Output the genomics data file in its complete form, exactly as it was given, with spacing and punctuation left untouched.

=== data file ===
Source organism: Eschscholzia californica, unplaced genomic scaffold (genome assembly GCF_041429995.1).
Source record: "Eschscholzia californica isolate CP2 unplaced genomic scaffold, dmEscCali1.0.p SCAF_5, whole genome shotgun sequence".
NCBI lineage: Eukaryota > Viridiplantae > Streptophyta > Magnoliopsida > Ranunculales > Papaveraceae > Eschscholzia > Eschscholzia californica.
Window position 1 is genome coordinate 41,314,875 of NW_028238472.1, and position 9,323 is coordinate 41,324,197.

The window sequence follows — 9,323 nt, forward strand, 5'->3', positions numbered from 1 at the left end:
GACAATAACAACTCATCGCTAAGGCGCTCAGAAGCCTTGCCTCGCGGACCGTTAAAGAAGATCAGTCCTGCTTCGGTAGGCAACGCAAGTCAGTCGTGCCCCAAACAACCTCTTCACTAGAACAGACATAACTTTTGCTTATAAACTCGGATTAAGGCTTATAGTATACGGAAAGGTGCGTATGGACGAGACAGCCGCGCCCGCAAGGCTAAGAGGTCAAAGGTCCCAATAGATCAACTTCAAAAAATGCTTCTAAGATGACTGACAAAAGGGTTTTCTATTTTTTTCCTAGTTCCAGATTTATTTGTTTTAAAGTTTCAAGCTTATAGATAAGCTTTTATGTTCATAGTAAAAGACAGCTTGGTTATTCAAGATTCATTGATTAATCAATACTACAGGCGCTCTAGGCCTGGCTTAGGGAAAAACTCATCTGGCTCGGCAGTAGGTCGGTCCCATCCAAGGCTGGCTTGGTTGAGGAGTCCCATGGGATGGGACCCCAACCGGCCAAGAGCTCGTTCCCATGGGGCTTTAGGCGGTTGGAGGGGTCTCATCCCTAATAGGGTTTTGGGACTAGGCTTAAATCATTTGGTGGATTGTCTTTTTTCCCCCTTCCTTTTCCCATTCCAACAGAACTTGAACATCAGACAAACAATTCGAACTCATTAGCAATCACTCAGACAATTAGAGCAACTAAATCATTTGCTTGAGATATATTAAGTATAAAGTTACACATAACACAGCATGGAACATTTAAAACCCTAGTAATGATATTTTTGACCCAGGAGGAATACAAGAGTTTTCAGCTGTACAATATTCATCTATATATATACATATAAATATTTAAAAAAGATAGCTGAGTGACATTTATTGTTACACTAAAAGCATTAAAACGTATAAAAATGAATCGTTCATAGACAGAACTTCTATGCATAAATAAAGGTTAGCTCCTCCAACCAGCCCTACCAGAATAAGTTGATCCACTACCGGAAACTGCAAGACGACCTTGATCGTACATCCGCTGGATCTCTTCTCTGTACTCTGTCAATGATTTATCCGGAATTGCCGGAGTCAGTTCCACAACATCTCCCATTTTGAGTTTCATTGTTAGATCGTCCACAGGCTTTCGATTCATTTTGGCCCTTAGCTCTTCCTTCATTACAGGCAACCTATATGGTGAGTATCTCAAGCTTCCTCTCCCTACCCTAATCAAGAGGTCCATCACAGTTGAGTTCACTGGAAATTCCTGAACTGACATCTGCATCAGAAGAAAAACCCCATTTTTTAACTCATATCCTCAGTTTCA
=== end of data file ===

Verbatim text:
Source organism: Eschscholzia californica, unplaced genomic scaffold (genome assembly GCF_041429995.1).
Source record: "Eschscholzia californica isolate CP2 unplaced genomic scaffold, dmEscCali1.0.p SCAF_5, whole genome shotgun sequence".
NCBI lineage: Eukaryota > Viridiplantae > Streptophyta > Magnoliopsida > Ranunculales > Papaveraceae > Eschscholzia > Eschscholzia californica.
Window position 1 is genome coordinate 41,314,875 of NW_028238472.1, and position 9,323 is coordinate 41,324,197.

The window sequence follows — 9,323 nt, forward strand, 5'->3', positions numbered from 1 at the left end:
GACAATAACAACTCATCGCTAAGGCGCTCAGAAGCCTTGCCTCGCGGACCGTTAAAGAAGATCAGTCCTGCTTCGGTAGGCAACGCAAGTCAGTCGTGCCCCAAACAACCTCTTCACTAGAACAGACATAACTTTTGCTTATAAACTCGGATTAAGGCTTATAGTATACGGAAAGGTGCGTATGGACGAGACAGCCGCGCCCGCAAGGCTAAGAGGTCAAAGGTCCCAATAGATCAACTTCAAAAAATGCTTCTAAGATGACTGACAAAAGGGTTTTCTATTTTTTTCCTAGTTCCAGATTTATTTGTTTTAAAGTTTCAAGCTTATAGATAAGCTTTTATGTTCATAGTAAAAGACAGCTTGGTTATTCAAGATTCATTGATTAATCAATACTACAGGCGCTCTAGGCCTGGCTTAGGGAAAAACTCATCTGGCTCGGCAGTAGGTCGGTCCCATCCAAGGCTGGCTTGGTTGAGGAGTCCCATGGGATGGGACCCCAACCGGCCAAGAGCTCGTTCCCATGGGGCTTTAGGCGGTTGGAGGGGTCTCATCCCTAATAGGGTTTTGGGACTAGGCTTAAATCATTTGGTGGATTGTCTTTTTTCCCCCTTCCTTTTCCCATTCCAACAGAACTTGAACATCAGACAAACAATTCGAACTCATTAGCAATCACTCAGACAATTAGAGCAACTAAATCATTTGCTTGAGATATATTAAGTATAAAGTTACACATAACACAGCATGGAACATTTAAAACCCTAGTAATGATATTTTTGACCCAGGAGGAATACAAGAGTTTTCAGCTGTACAATATTCATCTATATATATACATATAAATATTTAAAAAAGATAGCTGAGTGACATTTATTGTTACACTAAAAGCATTAAAACGTATAAAAATGAATCGTTCATAGACAGAACTTCTATGCATAAATAAAGGTTAGCTCCTCCAACCAGCCCTACCAGAATAAGTTGATCCACTACCGGAAACTGCAAGACGACCTTGATCGTACATCCGCTGGATCTCTTCTCTGTACTCTGTCAATGATTTATCCGGAATTGCCGGAGTCAGTTCCACAACATCTCCCATTTTGAGTTTCATTGTTAGATCGTCCACAGGCTTTCGATTCATTTTGGCCCTTAGCTCTTCCTTCATTACAGGCAACCTATATGGTGAGTATCTCAAGCTTCCTCTCCCTACCCTAATCAAGAGGTCCATCACAGTTGAGTTCACTGGAAATTCCTGAACTGACATCTGCATCAGAAGAAAAACCCCATTTTTTAACTCATATCCTCAGTTTCA